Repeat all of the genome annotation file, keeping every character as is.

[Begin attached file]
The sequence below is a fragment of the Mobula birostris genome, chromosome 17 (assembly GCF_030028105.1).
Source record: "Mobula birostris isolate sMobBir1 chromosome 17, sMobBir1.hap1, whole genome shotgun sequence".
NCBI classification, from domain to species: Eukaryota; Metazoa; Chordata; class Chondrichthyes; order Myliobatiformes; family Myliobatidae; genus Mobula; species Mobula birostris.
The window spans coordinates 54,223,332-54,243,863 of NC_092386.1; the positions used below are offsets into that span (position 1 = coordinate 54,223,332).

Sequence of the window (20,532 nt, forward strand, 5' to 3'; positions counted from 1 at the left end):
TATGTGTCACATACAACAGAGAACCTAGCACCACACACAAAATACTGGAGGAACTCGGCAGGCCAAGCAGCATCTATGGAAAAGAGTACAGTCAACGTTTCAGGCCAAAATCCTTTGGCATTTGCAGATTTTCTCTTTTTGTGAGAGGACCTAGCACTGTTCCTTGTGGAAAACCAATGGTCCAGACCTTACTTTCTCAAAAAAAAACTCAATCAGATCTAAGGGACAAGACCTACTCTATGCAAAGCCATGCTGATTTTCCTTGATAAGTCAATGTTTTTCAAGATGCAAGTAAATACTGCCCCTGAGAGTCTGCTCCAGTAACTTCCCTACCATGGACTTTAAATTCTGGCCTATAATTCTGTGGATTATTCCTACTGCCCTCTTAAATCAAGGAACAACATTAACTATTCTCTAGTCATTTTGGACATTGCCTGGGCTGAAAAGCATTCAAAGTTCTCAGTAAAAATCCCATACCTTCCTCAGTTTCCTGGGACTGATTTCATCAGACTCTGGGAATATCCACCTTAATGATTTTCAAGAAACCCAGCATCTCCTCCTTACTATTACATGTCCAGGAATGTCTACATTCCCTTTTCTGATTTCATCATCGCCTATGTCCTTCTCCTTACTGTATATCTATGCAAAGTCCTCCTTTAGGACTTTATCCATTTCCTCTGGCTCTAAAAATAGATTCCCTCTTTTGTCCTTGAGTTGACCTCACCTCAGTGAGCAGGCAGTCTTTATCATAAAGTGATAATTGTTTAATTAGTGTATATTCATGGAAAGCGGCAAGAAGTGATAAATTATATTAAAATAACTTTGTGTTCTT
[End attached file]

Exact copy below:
The sequence below is a fragment of the Mobula birostris genome, chromosome 17 (assembly GCF_030028105.1).
Source record: "Mobula birostris isolate sMobBir1 chromosome 17, sMobBir1.hap1, whole genome shotgun sequence".
NCBI classification, from domain to species: Eukaryota; Metazoa; Chordata; class Chondrichthyes; order Myliobatiformes; family Myliobatidae; genus Mobula; species Mobula birostris.
The window spans coordinates 54,223,332-54,243,863 of NC_092386.1; the positions used below are offsets into that span (position 1 = coordinate 54,223,332).

Sequence of the window (20,532 nt, forward strand, 5' to 3'; positions counted from 1 at the left end):
TATGTGTCACATACAACAGAGAACCTAGCACCACACACAAAATACTGGAGGAACTCGGCAGGCCAAGCAGCATCTATGGAAAAGAGTACAGTCAACGTTTCAGGCCAAAATCCTTTGGCATTTGCAGATTTTCTCTTTTTGTGAGAGGACCTAGCACTGTTCCTTGTGGAAAACCAATGGTCCAGACCTTACTTTCTCAAAAAAAAACTCAATCAGATCTAAGGGACAAGACCTACTCTATGCAAAGCCATGCTGATTTTCCTTGATAAGTCAATGTTTTTCAAGATGCAAGTAAATACTGCCCCTGAGAGTCTGCTCCAGTAACTTCCCTACCATGGACTTTAAATTCTGGCCTATAATTCTGTGGATTATTCCTACTGCCCTCTTAAATCAAGGAACAACATTAACTATTCTCTAGTCATTTTGGACATTGCCTGGGCTGAAAAGCATTCAAAGTTCTCAGTAAAAATCCCATACCTTCCTCAGTTTCCTGGGACTGATTTCATCAGACTCTGGGAATATCCACCTTAATGATTTTCAAGAAACCCAGCATCTCCTCCTTACTATTACATGTCCAGGAATGTCTACATTCCCTTTTCTGATTTCATCATCGCCTATGTCCTTCTCCTTACTGTATATCTATGCAAAGTCCTCCTTTAGGACTTTATCCATTTCCTCTGGCTCTAAAAATAGATTCCCTCTTTTGTCCTTGAGTTGACCTCACCTCAGTGAGCAGGCAGTCTTTATCATAAAGTGATAATTGTTTAATTAGTGTATATTCATGGAAAGCGGCAAGAAGTGATAAATTATATTAAAATAACTTTGTGTTCTT